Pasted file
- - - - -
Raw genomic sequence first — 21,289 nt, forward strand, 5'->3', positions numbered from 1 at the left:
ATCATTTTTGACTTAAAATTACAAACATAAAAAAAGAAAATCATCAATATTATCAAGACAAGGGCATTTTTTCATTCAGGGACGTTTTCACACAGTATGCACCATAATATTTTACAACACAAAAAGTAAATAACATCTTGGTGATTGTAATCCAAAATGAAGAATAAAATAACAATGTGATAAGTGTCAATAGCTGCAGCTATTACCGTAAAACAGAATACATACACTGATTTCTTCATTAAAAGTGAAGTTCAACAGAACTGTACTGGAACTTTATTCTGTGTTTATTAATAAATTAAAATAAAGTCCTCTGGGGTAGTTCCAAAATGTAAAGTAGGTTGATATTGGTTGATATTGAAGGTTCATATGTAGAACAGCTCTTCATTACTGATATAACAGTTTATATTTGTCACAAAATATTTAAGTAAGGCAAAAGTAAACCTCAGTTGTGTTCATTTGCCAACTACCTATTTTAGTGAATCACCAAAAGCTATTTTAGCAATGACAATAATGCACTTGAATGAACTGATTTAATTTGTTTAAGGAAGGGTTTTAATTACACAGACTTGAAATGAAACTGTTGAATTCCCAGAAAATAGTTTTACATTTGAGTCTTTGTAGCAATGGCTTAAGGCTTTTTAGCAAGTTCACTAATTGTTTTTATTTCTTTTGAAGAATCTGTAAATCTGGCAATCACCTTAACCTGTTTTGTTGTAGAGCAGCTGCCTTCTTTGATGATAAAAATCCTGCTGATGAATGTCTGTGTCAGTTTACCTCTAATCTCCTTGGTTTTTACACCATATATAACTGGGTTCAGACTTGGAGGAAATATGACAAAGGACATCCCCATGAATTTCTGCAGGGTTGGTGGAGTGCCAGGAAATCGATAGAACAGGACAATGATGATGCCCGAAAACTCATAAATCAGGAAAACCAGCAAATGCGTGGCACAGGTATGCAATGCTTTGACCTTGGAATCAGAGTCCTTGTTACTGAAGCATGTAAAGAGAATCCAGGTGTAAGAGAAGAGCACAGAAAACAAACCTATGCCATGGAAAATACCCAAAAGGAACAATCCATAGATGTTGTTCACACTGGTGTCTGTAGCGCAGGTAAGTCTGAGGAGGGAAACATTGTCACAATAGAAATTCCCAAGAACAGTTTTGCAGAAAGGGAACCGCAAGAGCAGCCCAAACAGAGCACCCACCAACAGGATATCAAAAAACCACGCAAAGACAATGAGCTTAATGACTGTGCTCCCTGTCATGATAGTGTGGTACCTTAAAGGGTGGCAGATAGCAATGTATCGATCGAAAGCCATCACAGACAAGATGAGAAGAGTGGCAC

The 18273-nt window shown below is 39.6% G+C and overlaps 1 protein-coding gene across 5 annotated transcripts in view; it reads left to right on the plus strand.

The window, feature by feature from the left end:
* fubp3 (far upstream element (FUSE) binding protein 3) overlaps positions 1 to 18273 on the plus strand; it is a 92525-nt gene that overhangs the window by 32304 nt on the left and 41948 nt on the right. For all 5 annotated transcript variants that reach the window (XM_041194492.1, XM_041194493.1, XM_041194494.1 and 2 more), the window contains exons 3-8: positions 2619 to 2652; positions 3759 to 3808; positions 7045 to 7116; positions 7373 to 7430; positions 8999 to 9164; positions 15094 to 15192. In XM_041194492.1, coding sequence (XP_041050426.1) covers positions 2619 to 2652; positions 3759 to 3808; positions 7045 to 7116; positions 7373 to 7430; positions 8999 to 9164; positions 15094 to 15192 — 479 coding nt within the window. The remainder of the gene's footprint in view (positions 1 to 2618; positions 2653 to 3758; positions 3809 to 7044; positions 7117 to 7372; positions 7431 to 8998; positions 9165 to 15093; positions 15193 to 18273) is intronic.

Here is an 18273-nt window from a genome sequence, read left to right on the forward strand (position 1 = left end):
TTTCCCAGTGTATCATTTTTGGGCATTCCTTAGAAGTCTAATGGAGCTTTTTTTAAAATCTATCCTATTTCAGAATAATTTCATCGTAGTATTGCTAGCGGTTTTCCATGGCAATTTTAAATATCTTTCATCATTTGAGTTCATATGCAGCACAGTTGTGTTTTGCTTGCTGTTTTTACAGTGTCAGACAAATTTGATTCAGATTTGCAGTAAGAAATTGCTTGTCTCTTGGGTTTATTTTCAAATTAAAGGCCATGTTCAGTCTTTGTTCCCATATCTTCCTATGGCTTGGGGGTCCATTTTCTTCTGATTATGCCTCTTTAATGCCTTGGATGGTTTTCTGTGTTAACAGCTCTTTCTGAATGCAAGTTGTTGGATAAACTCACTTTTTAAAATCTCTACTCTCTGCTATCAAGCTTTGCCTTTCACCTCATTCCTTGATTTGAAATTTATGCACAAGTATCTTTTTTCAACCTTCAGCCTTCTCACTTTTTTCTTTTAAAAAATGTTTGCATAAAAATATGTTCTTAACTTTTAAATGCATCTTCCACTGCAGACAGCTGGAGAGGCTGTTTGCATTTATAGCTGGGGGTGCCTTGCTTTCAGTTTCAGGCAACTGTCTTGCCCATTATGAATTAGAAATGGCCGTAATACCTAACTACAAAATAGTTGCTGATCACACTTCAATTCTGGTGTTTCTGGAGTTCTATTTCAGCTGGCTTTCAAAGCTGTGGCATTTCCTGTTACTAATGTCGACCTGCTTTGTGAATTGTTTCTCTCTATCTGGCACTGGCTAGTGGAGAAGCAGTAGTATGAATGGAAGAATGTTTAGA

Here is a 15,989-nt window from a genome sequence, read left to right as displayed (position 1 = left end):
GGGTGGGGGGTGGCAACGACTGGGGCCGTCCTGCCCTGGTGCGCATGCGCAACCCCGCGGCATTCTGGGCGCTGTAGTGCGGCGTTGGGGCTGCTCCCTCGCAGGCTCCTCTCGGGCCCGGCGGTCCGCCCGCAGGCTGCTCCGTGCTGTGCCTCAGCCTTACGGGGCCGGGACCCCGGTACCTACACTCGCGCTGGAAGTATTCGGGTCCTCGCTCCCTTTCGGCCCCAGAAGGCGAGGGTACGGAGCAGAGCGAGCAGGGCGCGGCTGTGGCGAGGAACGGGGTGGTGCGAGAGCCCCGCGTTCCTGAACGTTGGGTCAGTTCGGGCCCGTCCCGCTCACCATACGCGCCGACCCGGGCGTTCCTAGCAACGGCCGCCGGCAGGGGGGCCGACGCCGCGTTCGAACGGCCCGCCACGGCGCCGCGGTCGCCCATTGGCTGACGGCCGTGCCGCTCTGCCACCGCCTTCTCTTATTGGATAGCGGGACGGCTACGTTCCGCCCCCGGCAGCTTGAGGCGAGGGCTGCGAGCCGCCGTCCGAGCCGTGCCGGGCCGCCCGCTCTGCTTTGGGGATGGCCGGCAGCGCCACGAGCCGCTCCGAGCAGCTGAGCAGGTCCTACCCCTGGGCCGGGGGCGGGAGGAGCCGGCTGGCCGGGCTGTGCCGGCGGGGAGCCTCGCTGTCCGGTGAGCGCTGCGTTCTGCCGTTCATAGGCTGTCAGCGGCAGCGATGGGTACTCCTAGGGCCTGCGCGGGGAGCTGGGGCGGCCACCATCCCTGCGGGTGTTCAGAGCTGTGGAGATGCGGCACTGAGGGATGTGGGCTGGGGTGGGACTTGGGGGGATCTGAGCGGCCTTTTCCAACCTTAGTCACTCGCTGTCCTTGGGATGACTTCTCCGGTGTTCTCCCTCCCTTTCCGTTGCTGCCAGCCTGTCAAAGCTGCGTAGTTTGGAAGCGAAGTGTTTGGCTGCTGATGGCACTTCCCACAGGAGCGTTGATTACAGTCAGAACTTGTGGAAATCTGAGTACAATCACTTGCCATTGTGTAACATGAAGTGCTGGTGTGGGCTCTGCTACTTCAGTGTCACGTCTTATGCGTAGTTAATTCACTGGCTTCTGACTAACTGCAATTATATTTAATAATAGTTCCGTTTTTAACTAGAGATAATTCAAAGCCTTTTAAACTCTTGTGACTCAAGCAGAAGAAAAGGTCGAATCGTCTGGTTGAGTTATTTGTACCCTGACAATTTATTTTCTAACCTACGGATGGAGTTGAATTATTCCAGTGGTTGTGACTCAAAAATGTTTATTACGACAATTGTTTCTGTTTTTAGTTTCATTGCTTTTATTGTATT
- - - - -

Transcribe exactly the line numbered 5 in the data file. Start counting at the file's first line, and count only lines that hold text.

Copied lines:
* fubp3 (far upstream element (FUSE) binding protein 3) overlaps positions 1 to 18273 on the plus strand; it is a 92525-nt gene that overhangs the window by 32304 nt on the left and 41948 nt on the right. For all 5 annotated transcript variants that reach the window (XM_041194492.1, XM_041194493.1, XM_041194494.1 and 2 more), the window contains exons 3-8: positions 2619 to 2652; positions 3759 to 3808; positions 7045 to 7116; positions 7373 to 7430; positions 8999 to 9164; positions 15094 to 15192. In XM_041194492.1, coding sequence (XP_041050426.1) covers positions 2619 to 2652; positions 3759 to 3808; positions 7045 to 7116; positions 7373 to 7430; positions 8999 to 9164; positions 15094 to 15192 — 479 coding nt within the window. The remainder of the gene's footprint in view (positions 1 to 2618; positions 2653 to 3758; positions 3809 to 7044; positions 7117 to 7372; positions 7431 to 8998; positions 9165 to 15093; positions 15193 to 18273) is intronic.